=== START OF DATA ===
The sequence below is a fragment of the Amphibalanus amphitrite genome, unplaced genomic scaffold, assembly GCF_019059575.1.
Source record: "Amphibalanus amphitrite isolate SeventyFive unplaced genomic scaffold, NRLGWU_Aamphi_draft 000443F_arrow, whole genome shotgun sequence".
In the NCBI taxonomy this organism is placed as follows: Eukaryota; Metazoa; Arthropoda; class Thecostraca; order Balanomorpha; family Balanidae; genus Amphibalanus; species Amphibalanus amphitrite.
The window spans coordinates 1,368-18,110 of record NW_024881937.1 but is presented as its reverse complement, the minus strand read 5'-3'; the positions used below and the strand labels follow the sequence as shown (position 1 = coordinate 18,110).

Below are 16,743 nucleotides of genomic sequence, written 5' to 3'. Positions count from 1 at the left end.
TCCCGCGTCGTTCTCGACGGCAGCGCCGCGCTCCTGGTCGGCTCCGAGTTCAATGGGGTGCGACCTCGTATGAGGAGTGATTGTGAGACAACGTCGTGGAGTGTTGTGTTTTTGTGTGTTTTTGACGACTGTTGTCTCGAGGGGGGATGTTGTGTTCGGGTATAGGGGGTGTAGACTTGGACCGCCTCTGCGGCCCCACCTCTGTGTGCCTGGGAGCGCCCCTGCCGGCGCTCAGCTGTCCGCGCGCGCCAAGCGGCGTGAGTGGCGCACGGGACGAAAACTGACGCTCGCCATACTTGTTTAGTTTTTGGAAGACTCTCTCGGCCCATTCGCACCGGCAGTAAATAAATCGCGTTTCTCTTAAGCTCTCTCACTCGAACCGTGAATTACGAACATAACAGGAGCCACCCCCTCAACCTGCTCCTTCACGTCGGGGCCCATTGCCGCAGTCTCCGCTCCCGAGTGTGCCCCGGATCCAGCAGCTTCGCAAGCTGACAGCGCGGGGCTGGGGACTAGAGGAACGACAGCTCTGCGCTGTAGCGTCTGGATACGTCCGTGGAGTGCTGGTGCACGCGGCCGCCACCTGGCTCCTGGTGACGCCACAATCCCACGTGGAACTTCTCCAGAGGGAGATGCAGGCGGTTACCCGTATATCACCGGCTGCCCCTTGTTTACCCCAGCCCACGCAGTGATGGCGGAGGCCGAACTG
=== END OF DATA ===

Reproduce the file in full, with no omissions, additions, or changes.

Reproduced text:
The sequence below is a fragment of the Amphibalanus amphitrite genome, unplaced genomic scaffold, assembly GCF_019059575.1.
Source record: "Amphibalanus amphitrite isolate SeventyFive unplaced genomic scaffold, NRLGWU_Aamphi_draft 000443F_arrow, whole genome shotgun sequence".
In the NCBI taxonomy this organism is placed as follows: Eukaryota; Metazoa; Arthropoda; class Thecostraca; order Balanomorpha; family Balanidae; genus Amphibalanus; species Amphibalanus amphitrite.
The window spans coordinates 1,368-18,110 of record NW_024881937.1 but is presented as its reverse complement, the minus strand read 5'-3'; the positions used below and the strand labels follow the sequence as shown (position 1 = coordinate 18,110).

Below are 16,743 nucleotides of genomic sequence, written 5' to 3'. Positions count from 1 at the left end.
TCCCGCGTCGTTCTCGACGGCAGCGCCGCGCTCCTGGTCGGCTCCGAGTTCAATGGGGTGCGACCTCGTATGAGGAGTGATTGTGAGACAACGTCGTGGAGTGTTGTGTTTTTGTGTGTTTTTGACGACTGTTGTCTCGAGGGGGGATGTTGTGTTCGGGTATAGGGGGTGTAGACTTGGACCGCCTCTGCGGCCCCACCTCTGTGTGCCTGGGAGCGCCCCTGCCGGCGCTCAGCTGTCCGCGCGCGCCAAGCGGCGTGAGTGGCGCACGGGACGAAAACTGACGCTCGCCATACTTGTTTAGTTTTTGGAAGACTCTCTCGGCCCATTCGCACCGGCAGTAAATAAATCGCGTTTCTCTTAAGCTCTCTCACTCGAACCGTGAATTACGAACATAACAGGAGCCACCCCCTCAACCTGCTCCTTCACGTCGGGGCCCATTGCCGCAGTCTCCGCTCCCGAGTGTGCCCCGGATCCAGCAGCTTCGCAAGCTGACAGCGCGGGGCTGGGGACTAGAGGAACGACAGCTCTGCGCTGTAGCGTCTGGATACGTCCGTGGAGTGCTGGTGCACGCGGCCGCCACCTGGCTCCTGGTGACGCCACAATCCCACGTGGAACTTCTCCAGAGGGAGATGCAGGCGGTTACCCGTATATCACCGGCTGCCCCTTGTTTACCCCAGCCCACGCAGTGATGGCGGAGGCCGAACTG